Hanging Flower Baskets and Container Gardening
Designs and Trends In Container Gardening
Perhaps it was the last war, when every bit of land was needed for food production, which brought the small stirrings of a renewed interest infor and ornamental plants.
Most homes today, with their small gardens, or because they have no garden at all, possess at least one plant in a pot, and hanging baskets, window boxes, and patio planters are becoming yearly more popular. A local pottery in my home town, well known for its garden pots, cannot turn them out fast enough to keep up with demand, and a wholesaler friend tells me that whereas hanging baskets were in no demand at all a few years ago, he can hardly get enough of them nowadays.
Growing plants in containers of all kinds makes gardening a possibility for everyone, from the residents of picturesque but hemmed-in cottages such as those of old St. Ives in Cornwall (where I have seenand vegetables as well as flowers in window boxes) to the people on houseboats. Indeed, town dwellers in various parts of the country seem very expert in creating mini-gardens in difficult places, and on a bigger scale local authorities work wonders with tree plantings (often in only a few feet of ), and beautifully planted boxes, old horse troughs, and so on, in streets and squares.
The City of London has its very own ‘hanging gardens’ in the Barbican complex, with over a hundred huge planting ‘boxes’ supporting forest trees which sometimes have to be planted by crane! It is the City Corporation’s admirable policy to acquire any bit of land on which to make a garden, plant a tree, or stand a flower tub, and the idea is certainly catching on in other concrete and glass forests.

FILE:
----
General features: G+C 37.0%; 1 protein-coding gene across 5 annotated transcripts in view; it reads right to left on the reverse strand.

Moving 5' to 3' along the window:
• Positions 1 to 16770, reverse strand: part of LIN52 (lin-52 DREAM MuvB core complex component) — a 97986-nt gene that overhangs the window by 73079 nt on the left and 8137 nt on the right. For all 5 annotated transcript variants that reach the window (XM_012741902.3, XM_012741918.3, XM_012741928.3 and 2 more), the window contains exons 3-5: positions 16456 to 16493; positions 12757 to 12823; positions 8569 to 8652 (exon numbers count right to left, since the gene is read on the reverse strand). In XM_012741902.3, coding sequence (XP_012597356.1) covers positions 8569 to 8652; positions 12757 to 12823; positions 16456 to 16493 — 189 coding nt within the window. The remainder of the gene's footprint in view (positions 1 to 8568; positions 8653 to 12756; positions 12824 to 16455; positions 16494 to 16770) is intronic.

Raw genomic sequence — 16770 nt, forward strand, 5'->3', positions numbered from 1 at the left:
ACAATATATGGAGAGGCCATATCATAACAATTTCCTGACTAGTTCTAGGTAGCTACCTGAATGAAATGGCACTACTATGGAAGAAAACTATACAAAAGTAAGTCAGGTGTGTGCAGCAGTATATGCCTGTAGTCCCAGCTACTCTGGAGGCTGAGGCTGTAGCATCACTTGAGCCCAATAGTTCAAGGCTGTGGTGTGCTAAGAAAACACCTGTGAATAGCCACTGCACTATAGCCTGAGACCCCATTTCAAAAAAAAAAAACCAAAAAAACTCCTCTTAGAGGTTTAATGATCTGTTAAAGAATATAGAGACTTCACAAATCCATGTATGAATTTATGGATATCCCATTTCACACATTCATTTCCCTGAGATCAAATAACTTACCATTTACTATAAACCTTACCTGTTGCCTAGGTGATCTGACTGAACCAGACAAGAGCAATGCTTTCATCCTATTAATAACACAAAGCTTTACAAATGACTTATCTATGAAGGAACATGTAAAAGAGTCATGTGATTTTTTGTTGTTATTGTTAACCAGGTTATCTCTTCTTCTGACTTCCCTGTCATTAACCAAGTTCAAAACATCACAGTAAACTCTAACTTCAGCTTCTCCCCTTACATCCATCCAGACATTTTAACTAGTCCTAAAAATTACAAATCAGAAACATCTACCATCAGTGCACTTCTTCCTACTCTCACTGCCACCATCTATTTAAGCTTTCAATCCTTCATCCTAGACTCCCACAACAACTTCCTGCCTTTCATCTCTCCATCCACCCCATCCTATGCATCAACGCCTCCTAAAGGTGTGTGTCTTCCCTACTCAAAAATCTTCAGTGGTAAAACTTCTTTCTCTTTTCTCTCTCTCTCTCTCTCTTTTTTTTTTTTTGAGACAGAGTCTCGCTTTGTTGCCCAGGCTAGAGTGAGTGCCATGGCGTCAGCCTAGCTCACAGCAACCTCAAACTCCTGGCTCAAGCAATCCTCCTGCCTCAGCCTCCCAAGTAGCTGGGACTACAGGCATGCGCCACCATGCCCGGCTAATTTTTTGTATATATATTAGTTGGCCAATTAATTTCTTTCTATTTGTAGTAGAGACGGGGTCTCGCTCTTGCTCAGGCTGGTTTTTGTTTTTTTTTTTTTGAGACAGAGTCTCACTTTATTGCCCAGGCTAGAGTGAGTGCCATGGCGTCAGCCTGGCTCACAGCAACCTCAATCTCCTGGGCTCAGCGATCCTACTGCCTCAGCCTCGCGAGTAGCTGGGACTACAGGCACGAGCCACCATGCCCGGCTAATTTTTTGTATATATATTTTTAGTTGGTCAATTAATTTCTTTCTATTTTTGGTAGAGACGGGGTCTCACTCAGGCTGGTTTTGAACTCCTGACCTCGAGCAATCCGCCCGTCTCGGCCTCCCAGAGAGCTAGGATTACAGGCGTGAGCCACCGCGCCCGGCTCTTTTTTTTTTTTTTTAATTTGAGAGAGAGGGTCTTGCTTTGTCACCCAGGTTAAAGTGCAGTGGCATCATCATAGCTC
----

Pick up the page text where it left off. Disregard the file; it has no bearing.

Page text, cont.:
All these examples can encourage the average person who wants to create something beautiful, no matter how small the space available, in and around an ordinary house or flat. With enthusiasm and a little know-how you can overcome difficulties and have colourful flowers and refreshing foliage almost all the year round.
The advantages of container gardening for the elderly and handicapped are obvious, and I also particularly like to think of children being encouraged to take an interest in gardening ha this way. Planting up a basket orwith plants bought with pocket money is fun and leads to speedy results which will delight the most impatient child. The secret is to involve the children from the beginning, in choosing the basket or box and deciding what is to be grown. The time to start is spring, when the shops and market stalls are bright with blooms of tempting colours.
Ideas we can copy are everywhere. I am always inspired by the lovely hanging baskets of flowers which seem to be used throughout the City of Bath, for example. Simply keep your eyes open as you go about, to see what local councils are planning, what the bank in the High Street has in its important-looking window boxes, what the shops and hotels have used in their splendid foyer displays of greenery and flowers.
The more we look, the more creative we become, and the more interesting it all is. Even small towns and villages can teach us things. For summer colour most people would plant up tubs in a pedestrian precinct with geraniums, but in a small town I saw concrete tubs in the streets given an enchantingly different look by massing them with nothing but white marguerites. I aim to copy that on my terrace next year.